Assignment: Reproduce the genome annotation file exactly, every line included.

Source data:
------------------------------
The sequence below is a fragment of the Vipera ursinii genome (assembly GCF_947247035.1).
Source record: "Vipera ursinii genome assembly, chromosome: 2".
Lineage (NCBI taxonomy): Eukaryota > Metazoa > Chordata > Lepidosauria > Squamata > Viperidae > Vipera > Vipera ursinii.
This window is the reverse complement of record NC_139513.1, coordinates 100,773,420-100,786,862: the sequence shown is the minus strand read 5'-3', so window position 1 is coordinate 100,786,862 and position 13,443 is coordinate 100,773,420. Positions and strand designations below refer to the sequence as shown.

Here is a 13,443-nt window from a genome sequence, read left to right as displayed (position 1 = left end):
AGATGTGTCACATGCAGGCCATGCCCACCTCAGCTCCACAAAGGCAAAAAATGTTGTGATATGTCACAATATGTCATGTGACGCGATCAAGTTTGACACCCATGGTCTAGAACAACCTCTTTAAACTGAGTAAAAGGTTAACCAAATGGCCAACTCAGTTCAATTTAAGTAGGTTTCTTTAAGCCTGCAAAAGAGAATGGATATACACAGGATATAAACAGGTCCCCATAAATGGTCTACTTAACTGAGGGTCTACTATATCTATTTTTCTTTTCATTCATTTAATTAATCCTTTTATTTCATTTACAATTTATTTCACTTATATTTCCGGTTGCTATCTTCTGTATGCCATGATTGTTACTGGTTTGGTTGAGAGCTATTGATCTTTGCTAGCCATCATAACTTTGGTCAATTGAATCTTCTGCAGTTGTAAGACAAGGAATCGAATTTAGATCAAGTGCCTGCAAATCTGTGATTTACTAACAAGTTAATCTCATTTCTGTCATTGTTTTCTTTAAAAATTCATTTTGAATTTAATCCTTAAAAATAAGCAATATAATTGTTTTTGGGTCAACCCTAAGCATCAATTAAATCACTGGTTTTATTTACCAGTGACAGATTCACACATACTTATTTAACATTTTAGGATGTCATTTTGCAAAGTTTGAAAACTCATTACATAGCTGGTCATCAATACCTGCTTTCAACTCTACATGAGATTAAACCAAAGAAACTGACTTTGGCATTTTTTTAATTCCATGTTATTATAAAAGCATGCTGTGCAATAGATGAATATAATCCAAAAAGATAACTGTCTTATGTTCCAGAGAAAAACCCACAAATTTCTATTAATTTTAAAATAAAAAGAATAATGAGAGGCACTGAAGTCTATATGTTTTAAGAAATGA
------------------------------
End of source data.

The sequence below is a fragment of the Vipera ursinii genome (assembly GCF_947247035.1).
Source record: "Vipera ursinii genome assembly, chromosome: 2".
Lineage (NCBI taxonomy): Eukaryota > Metazoa > Chordata > Lepidosauria > Squamata > Viperidae > Vipera > Vipera ursinii.
This window is the reverse complement of record NC_139513.1, coordinates 100,773,420-100,786,862: the sequence shown is the minus strand read 5'-3', so window position 1 is coordinate 100,786,862 and position 13,443 is coordinate 100,773,420. Positions and strand designations below refer to the sequence as shown.

Here is a 13,443-nt window from a genome sequence, read left to right as displayed (position 1 = left end):
AGATGTGTCACATGCAGGCCATGCCCACCTCAGCTCCACAAAGGCAAAAAATGTTGTGATATGTCACAATATGTCATGTGACGCGATCAAGTTTGACACCCATGGTCTAGAACAACCTCTTTAAACTGAGTAAAAGGTTAACCAAATGGCCAACTCAGTTCAATTTAAGTAGGTTTCTTTAAGCCTGCAAAAGAGAATGGATATACACAGGATATAAACAGGTCCCCATAAATGGTCTACTTAACTGAGGGTCTACTATATCTATTTTTCTTTTCATTCATTTAATTAATCCTTTTATTTCATTTACAATTTATTTCACTTATATTTCCGGTTGCTATCTTCTGTATGCCATGATTGTTACTGGTTTGGTTGAGAGCTATTGATCTTTGCTAGCCATCATAACTTTGGTCAATTGAATCTTCTGCAGTTGTAAGACAAGGAATCGAATTTAGATCAAGTGCCTGCAAATCTGTGATTTACTAACAAGTTAATCTCATTTCTGTCATTGTTTTCTTTAAAAATTCATTTTGAATTTAATCCTTAAAAATAAGCAATATAATTGTTTTTGGGTCAACCCTAAGCATCAATTAAATCACTGGTTTTATTTACCAGTGACAGATTCACACATACTTATTTAACATTTTAGGATGTCATTTTGCAAAGTTTGAAAACTCATTACATAGCTGGTCATCAATACCTGCTTTCAACTCTACATGAGATTAAACCAAAGAAACTGACTTTGGCATTTTTTTAATTCCATGTTATTATAAAAGCATGCTGTGCAATAGATGAATATAATCCAAAAAGATAACTGTCTTATGTTCCAGAGAAAAACCCACAAATTTCTATTAATTTTAAAATAAAAAGAATAATGAGAGGCACTGAAGTCTATATGTTTTAAGAAATGA